John’s “Christmas Story” is quite short compared to what we read in Matthew and Luke: “The Word Became Flesh and Dwelt Among Us” (John 1:14). Eleven years ago, while researching a paper to argue that “The Word” was a title to be understood with a background in the Aramaic Scriptures recited in the Palestinian synagogues as John grew up, I realized that “the Word became flesh” can be seen as a theme of John’s Gospel. These Aramaic Scriptures were translations (“targums”) from the Hebrew made for use in the Synagogue. Besides translation, some things were added, including the concept of the divine Word, utilized especially in passages describing God’s interactions in the world, and especially with his people. In short, the divine Word was a way of referring to the God of Israel in his saving and sanctifying his people. “The Word” is a circumlocution for the divine name (YHWH).

“The Word became flesh” therefore means “the God of Israel became flesh.” When I say this can be seen as a theme of John’s Gospel, I mean that throughout the Gospel we can see Old Testament allusions in the sense that the words and deeds of Jesus can be understood by way of Old Testament background from both a divine (“the Word”) and human (“flesh”) perspective. I’d like to illustrate with an example:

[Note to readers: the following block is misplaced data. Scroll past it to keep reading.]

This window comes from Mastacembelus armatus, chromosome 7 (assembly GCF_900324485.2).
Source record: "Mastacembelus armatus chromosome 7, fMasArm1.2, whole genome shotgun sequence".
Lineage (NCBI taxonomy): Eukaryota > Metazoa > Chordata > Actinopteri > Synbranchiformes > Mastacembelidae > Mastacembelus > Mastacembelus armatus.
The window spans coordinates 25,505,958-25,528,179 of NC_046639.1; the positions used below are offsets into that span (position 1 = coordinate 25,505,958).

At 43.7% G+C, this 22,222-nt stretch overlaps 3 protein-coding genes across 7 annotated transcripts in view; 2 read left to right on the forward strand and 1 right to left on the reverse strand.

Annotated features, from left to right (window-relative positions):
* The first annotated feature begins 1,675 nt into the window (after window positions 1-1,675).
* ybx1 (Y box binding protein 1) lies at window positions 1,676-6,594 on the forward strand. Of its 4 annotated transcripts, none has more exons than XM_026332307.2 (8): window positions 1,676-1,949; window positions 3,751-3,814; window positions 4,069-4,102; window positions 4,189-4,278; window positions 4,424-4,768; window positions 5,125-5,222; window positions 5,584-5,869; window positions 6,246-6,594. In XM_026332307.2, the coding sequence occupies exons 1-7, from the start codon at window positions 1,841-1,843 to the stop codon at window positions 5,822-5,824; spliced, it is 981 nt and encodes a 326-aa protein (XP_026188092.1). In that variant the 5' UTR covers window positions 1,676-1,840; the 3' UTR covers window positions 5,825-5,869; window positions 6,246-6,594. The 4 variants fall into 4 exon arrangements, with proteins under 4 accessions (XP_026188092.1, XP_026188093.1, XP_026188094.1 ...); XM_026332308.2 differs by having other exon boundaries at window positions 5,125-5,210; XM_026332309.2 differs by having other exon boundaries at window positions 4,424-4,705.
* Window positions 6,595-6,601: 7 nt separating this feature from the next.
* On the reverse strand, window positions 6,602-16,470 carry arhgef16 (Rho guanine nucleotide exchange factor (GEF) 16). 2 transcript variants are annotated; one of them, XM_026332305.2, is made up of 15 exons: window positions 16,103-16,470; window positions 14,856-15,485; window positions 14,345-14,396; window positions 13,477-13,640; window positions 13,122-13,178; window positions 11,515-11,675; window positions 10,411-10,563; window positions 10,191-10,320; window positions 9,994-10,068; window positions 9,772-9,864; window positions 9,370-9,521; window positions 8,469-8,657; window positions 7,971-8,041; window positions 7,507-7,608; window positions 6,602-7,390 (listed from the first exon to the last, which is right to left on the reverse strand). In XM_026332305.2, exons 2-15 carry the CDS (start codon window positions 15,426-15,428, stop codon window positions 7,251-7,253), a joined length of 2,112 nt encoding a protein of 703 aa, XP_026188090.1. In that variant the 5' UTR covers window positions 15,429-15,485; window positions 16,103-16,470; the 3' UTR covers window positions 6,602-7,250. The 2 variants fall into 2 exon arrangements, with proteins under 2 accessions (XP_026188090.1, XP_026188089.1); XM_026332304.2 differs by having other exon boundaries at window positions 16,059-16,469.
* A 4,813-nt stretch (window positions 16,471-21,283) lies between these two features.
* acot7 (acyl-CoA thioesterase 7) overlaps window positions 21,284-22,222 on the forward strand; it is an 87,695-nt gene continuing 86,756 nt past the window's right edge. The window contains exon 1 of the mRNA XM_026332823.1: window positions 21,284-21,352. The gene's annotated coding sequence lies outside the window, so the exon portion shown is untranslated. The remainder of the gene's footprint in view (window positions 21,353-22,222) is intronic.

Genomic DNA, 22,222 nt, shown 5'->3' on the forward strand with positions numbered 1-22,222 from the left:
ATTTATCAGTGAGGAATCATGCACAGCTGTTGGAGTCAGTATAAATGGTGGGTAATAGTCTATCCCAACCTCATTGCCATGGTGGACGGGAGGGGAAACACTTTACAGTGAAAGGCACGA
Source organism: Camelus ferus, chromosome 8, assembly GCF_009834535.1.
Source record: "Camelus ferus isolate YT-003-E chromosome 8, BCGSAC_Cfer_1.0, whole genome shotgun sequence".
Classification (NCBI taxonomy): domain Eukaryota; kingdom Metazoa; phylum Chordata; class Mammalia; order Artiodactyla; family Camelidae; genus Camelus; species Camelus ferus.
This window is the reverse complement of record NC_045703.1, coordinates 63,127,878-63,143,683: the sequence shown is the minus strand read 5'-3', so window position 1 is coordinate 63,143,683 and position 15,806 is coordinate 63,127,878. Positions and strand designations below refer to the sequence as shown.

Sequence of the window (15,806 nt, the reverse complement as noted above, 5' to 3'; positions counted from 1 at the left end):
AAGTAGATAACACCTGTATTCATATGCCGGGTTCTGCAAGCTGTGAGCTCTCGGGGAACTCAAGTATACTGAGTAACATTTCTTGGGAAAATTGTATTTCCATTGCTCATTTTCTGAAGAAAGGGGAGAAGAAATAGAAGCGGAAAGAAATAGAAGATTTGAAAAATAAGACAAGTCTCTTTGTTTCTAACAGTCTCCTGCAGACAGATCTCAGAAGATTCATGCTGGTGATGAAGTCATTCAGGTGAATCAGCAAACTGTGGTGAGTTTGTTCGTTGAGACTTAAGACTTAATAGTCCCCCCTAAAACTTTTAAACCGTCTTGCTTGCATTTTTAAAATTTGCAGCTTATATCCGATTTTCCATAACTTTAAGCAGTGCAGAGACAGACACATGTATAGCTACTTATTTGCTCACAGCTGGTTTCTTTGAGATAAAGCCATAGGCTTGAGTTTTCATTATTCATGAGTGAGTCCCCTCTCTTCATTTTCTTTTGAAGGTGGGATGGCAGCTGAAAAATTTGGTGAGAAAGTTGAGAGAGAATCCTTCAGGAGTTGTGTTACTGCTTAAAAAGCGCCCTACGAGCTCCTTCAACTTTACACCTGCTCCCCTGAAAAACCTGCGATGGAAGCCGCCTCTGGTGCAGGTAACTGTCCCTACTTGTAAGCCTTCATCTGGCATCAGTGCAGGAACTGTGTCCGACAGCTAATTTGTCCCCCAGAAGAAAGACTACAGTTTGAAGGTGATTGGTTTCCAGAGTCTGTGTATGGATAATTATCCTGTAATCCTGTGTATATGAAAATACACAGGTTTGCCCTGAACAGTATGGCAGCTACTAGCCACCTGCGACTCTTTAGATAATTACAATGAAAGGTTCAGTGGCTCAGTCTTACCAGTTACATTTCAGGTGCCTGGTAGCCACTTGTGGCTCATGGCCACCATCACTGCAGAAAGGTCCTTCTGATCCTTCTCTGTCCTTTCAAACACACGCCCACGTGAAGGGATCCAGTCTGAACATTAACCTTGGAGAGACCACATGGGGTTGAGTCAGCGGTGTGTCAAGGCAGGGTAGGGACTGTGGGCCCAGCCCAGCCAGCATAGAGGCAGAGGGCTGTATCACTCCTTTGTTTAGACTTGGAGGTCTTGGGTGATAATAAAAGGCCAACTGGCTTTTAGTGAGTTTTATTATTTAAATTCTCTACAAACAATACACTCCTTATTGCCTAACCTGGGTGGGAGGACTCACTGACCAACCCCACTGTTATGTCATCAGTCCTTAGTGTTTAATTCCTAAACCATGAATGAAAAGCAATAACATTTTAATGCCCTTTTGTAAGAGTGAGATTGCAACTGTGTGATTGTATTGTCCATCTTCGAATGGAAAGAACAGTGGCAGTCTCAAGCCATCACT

If anyone serves me, let him follow me; and where I am, there will my servant be also. If anyone serves me, the Father will honor him. (John 12:26)

First, the “flesh” aspect. In the context of John 12, Jesus will soon be betrayed by Judas. On the night of his betrayal, Jesus would follow the same path taken by David when he was betrayed by his son Absalom. Like David, he crossed the brook Kidron, then went to the Mount of Olives (2 Samuel 15:23, 30; John 18:1; Matthew 26:30; Mark 14:26; Luke 22:39). Before taking this path, David told the foreigner Ittai to go back instead of following him. Read the words of Ittai in refusing to turn back, comparing them to the words of Jesus quoted above from John 12:26:

As the Lord lives, and as my lord the king lives, surely wherever my lord the king will be, whether for death or for life, there also your servant will be. (2 Samuel 15:21)